Five states have adopted 'decoupling' plans, offering electric-power companies incentives to conserve energy.
In Idaho's Snake River Valley, where potato farmers depend on electric pumps to water their crops, the state's largest power company hopes to stand tradition on its head and profit by selling farmers less, not more, electricity.
To do that, Idaho Power is vastly expanding its energy-efficiency programs for 395,000 residential customers, small businesses, and farmers. Usually the more customers save, the less utilities make. But under an innovative deal with state regulators in March, Idaho Power gets paid for its plants and equipment and boosts profits by winning incentive payments for reducing electric demand.
It's an idea that appears to be catching on as legislatures fret about global warming and utilities scramble to meet rising demand without the increasing hassle and cost of building new power plants. Idaho is among 13 states whose regulators have either adopted or proposed measures in the past year to decouple utility profits from electricity production. Decoupling is advancing even faster for natural-gas utilities, with 25 states either adopting or proposing decoupling plans in recent years.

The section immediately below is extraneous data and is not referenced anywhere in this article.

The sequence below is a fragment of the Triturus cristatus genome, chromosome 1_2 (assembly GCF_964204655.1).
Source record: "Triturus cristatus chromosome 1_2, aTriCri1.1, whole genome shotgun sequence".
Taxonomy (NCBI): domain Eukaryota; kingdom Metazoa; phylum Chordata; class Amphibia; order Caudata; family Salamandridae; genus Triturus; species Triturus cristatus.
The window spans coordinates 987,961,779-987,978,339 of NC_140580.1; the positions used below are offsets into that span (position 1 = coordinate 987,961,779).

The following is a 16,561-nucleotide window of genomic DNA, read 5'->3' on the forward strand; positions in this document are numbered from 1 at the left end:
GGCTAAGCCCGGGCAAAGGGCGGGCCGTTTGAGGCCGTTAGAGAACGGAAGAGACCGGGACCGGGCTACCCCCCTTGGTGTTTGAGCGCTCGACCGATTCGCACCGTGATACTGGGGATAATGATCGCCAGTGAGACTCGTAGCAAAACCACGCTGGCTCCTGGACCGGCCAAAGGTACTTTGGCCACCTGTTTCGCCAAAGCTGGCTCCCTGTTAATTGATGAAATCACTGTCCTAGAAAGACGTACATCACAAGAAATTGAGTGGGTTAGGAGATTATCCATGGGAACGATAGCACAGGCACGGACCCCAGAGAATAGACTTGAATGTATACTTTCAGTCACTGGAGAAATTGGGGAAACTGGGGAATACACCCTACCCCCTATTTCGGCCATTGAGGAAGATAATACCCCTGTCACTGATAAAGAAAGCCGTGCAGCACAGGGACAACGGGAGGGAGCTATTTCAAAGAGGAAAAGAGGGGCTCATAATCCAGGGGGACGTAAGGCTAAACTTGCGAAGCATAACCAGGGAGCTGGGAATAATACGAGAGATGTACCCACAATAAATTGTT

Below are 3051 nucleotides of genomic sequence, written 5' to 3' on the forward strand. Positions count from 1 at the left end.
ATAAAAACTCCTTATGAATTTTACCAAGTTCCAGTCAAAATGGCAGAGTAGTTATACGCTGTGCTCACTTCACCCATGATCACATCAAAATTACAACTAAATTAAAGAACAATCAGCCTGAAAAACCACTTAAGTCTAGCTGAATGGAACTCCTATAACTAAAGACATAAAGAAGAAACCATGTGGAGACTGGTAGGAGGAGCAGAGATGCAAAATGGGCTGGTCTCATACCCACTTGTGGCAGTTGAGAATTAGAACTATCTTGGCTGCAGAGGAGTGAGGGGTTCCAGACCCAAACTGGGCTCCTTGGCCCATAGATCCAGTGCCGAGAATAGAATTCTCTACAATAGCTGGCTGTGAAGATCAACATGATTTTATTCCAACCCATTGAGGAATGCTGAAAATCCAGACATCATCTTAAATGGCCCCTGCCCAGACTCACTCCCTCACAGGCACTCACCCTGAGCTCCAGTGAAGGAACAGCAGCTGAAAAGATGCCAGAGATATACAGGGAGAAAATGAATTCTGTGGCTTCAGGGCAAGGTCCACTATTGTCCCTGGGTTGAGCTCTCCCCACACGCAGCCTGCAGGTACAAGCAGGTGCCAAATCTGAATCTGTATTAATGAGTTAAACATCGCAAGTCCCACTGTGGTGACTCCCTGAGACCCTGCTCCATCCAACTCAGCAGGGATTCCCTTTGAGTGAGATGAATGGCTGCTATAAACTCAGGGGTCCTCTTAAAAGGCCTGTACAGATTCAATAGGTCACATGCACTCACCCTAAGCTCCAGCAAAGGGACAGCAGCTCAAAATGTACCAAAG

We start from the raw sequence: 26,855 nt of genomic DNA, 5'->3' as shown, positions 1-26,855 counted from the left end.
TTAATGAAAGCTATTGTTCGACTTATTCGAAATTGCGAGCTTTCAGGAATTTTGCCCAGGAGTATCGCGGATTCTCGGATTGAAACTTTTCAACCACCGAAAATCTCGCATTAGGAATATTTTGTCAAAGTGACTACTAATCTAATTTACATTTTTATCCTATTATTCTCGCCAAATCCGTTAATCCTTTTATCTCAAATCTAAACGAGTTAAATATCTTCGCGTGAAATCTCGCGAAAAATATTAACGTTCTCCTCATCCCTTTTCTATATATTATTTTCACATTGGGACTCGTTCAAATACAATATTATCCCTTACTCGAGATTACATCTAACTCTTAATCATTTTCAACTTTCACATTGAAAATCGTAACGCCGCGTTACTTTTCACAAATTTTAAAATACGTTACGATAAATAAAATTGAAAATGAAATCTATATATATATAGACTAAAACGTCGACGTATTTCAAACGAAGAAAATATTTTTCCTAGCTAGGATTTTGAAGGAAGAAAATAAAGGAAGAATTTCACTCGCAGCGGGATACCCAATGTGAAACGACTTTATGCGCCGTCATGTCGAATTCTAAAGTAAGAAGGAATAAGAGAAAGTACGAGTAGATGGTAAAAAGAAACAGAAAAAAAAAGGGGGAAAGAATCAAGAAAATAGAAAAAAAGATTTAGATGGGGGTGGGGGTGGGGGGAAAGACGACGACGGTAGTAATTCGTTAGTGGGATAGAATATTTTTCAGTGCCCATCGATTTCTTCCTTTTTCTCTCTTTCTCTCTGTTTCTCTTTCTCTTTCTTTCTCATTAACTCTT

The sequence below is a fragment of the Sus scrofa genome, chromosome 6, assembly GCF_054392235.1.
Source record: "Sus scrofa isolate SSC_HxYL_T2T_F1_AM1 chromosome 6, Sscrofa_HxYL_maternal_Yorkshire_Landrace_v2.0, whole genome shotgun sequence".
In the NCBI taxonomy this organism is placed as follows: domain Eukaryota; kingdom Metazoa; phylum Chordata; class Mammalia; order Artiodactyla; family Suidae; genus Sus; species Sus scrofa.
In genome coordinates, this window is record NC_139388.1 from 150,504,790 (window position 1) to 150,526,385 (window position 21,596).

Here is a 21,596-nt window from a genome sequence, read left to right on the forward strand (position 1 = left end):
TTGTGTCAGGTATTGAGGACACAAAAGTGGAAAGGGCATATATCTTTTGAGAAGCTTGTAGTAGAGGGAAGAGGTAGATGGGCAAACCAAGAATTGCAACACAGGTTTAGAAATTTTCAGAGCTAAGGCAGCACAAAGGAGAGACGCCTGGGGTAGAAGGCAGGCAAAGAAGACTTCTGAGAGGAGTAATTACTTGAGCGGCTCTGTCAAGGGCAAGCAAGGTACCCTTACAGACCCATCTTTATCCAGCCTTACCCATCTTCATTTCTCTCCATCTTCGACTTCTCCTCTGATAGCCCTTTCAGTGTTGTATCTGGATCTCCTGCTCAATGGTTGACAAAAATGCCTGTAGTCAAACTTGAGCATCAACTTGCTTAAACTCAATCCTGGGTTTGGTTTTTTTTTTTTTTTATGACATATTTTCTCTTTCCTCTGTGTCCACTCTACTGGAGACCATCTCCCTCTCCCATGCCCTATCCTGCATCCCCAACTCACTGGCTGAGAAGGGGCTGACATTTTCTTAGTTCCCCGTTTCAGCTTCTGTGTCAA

"This wave toward 'decoupling' is clearly gathering momentum," says Martin Kushler of the American Council for an Energy-Efficient Economy in Washington. "More states seem to be calling every week to find out about this."